Health & Fitness

Service dogs allowed in stores, restaurants. Fake service animals, however, can land you in jail.

A shopper and her dog on the checkout line Jan. 1 at Target on Biscayne Boulevard in North Miami Beach.
A shopper and her dog on the checkout line Jan. 1 at Target on Biscayne Boulevard in North Miami Beach. srothaus@miamiherald.com

These days, it’s not unusual to see shoppers and diners with their leashed service dogs in stores and restaurants. The animals are trained to provide their human handlers with all kinds of emotional and medical support, including letting them know when their blood sugar has dropped or if they’re about to have a seizure.

“The Americans with Disabilities Act (ADA) guarantees a blind, deaf, or physically disabled person the legal right to be accompanied by a service animal in all areas open to the general public,” according to Service Dogs for America, a North Dakota nonprofit since 1992. “Service animal means any guide dog, signal dog, or other animal individually trained to do work or perform tasks for the benefit of an individual with a disability, including but not limited to guiding individuals with impaired hearing to intruders or sounds, providing minimal protection or rescue work, pulling a wheelchair or fetching items.”

In February, the U.S. Supreme Court ruled in favor of a disabled child whose service dog was denied access into her school. The court ruled that the family of Ehlena Fry can sue her former school for denying access to her service animal, a goldendoodle named Wonder.

Non-service dogs are not covered by the federal act. And two years ago, Florida passed a law declaring the use of fake service animals a second-degree misdemeanor punishable by a $500 fine and up to 60 days in jail.

That leaves Florida restaurant and store owners with the uncomfortable task of asking customers whether their dogs are trained service animals.

“The health code says that any restaurant employee who comes into contact with a service animal must immediately wash their hands,” said Marc A. Marra, a litigation attorney in the Fort Lauderdale office of Kelley Kronenberg. “The business cannot inquire as to the nature or extent of the person’s disability, or ask for papers to prove the animal is a service animal. However, the business can ask if the animal is a service animal required because of a disability and what work or tasks the animal has been trained to perform.”

A service animal, according to the state of Florida, is any animal trained to provide assistance to a disabled person. The person in charge of a service animal is required by state law to keep it under control. A restaurant can only remove a service animal if it is aggressive towards other patrons or if it has had an accident, said business attorney Michelle Suarez, a partner at Odroniec Suarez in Fort Lauderdale.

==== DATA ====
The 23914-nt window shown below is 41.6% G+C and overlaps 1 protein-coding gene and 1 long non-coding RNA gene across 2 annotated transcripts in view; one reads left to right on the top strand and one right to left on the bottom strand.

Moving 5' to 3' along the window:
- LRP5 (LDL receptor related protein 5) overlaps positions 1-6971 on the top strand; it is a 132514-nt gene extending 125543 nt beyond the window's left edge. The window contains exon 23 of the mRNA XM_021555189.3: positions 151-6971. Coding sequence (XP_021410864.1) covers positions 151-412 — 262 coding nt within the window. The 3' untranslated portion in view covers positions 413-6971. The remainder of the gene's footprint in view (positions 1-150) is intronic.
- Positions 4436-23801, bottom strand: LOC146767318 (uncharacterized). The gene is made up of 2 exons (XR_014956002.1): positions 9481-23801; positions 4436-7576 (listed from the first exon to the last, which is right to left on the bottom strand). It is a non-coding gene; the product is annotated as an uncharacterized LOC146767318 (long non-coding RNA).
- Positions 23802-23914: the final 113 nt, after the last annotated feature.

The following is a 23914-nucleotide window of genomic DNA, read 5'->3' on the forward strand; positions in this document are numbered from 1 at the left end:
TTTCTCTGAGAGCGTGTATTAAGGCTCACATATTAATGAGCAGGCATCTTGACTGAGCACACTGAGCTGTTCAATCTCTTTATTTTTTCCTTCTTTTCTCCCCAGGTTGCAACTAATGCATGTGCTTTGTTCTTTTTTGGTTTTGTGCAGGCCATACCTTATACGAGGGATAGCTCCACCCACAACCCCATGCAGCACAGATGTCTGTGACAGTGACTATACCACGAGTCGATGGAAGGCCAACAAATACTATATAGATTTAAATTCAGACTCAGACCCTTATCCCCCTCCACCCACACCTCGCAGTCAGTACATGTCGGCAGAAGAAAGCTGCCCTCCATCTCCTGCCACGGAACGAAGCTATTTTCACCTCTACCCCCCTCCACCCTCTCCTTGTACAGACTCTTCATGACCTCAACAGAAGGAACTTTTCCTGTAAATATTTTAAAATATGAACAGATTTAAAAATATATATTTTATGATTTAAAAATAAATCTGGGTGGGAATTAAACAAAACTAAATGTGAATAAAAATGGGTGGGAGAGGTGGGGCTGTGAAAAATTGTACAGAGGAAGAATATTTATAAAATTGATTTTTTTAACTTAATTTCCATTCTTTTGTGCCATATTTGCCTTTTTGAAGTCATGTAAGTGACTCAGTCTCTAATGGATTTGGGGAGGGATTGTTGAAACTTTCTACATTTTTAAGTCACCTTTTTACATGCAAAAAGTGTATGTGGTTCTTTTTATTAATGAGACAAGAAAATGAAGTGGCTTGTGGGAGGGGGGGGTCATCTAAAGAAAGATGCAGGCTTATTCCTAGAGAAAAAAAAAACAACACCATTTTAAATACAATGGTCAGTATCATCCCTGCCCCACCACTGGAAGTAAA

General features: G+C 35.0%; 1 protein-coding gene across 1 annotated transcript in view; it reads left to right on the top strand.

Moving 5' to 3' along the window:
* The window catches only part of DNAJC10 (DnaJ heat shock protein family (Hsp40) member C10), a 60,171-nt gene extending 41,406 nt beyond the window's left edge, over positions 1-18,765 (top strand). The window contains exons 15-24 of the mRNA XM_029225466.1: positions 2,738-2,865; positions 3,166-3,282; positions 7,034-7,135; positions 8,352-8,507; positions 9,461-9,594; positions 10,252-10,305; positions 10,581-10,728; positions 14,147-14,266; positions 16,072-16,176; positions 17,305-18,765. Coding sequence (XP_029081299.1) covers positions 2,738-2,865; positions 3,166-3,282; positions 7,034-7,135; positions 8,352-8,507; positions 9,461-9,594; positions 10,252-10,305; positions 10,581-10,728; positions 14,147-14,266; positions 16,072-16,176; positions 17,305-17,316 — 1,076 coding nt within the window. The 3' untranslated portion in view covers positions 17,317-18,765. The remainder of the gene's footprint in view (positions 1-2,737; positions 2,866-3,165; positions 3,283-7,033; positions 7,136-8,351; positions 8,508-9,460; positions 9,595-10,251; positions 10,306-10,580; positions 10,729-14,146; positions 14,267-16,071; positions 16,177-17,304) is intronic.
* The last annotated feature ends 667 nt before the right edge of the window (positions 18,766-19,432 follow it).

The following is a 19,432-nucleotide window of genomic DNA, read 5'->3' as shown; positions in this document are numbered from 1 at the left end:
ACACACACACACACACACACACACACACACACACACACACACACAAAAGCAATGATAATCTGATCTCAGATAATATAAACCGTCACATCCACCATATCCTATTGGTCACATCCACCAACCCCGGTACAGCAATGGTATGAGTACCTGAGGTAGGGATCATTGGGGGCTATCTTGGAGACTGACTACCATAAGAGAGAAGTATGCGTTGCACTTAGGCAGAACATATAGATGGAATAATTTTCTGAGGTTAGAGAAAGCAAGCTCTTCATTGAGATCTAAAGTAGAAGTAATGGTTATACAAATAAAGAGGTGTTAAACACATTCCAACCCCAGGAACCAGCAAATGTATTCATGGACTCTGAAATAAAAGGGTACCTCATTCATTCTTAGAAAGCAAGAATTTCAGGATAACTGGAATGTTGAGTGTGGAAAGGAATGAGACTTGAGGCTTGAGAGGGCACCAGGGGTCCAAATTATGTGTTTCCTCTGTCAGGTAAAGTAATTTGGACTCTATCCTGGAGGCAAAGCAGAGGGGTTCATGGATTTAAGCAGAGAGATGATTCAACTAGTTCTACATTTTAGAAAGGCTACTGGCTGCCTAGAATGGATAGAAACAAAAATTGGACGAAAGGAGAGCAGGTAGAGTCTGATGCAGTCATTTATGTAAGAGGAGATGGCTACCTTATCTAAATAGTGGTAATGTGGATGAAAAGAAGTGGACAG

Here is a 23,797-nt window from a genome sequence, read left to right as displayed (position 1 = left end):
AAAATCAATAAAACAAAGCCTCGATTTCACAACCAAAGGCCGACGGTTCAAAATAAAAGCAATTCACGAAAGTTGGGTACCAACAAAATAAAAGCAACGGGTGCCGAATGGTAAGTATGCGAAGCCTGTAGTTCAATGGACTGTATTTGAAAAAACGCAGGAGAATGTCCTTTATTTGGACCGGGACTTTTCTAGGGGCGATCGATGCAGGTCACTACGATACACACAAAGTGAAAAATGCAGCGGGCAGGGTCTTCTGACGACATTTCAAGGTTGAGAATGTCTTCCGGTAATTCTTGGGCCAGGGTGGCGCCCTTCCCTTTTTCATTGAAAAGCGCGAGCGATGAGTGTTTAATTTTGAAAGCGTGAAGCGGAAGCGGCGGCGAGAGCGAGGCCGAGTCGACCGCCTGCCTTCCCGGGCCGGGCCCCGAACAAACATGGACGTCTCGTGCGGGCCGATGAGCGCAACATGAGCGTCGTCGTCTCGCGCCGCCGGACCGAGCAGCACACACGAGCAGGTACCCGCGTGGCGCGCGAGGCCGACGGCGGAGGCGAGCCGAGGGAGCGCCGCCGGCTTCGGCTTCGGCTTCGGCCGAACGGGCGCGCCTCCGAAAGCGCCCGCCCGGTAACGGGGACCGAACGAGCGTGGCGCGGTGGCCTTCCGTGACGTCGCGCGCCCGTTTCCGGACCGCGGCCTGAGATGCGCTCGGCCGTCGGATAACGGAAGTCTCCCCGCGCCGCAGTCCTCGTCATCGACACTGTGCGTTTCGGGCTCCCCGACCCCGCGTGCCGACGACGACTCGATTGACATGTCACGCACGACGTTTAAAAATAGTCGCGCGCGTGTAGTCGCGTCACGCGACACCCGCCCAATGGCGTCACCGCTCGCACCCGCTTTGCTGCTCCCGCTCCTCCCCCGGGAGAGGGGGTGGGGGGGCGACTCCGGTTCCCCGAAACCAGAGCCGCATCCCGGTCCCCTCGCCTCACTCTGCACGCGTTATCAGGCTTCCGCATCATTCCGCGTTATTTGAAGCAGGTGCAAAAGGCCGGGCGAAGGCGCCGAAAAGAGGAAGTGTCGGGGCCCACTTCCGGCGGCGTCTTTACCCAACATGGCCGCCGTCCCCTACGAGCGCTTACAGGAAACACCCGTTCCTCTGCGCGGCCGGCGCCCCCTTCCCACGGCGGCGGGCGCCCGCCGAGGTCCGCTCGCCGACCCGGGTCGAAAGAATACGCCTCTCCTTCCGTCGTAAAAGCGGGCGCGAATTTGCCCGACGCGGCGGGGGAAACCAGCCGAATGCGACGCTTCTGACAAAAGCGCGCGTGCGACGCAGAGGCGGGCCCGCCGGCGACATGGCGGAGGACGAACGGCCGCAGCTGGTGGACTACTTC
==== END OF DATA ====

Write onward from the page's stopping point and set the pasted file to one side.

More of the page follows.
Mario Padrino, who owns five Padrino’s Cuban Cuisine restaurants across Florida, recently asked Marra for legal advice regarding service animals in the restaurants.

“There are some people out there that take advantage of the service animal rule. Sometimes I see dogs on top of the table in booths whereas service dogs are usually under the table. I didn’t know what to do about this problem until I got legal advice from Marc,” Padrino said. “I recommend everyone who owns a restaurant and is curious as to what you can and can’t do with dogs in the restaurant to seek legal assistance. Service dogs in restaurants is a very current issue facing many owners and it’s important to know right from wrong.”

Said Marra: “If a person chooses to lie to the restaurant about their dog being a service animal, they do so at their own risk.”

Padrino and other business and restaurant owners are hesitant to ask customers whether their dogs are indeed service animals.

“If a team member is unsure if an animal is a service animal, the team member is instructed to ask the guest. If the guest answers yes, there is no further action,” Target spokeswoman Kristy Welker told the Miami Herald. “Per ADA law, dogs should be harnessed, leashed or tethered while in public places unless these devices interfere with the service animal’s work or the person’s disability prevents use of these devices. For animals in a cart, team members can ask the guest to place a bag underneath it.”

Target does not permit non-service dogs in its stores, Welker said.

“If a guest tells a team member that their dog isn’t a service dog, the team member should tell the guest that Target’s policy is only to accommodate service animals in our stores, so the guests would be asked to leave,” she said.

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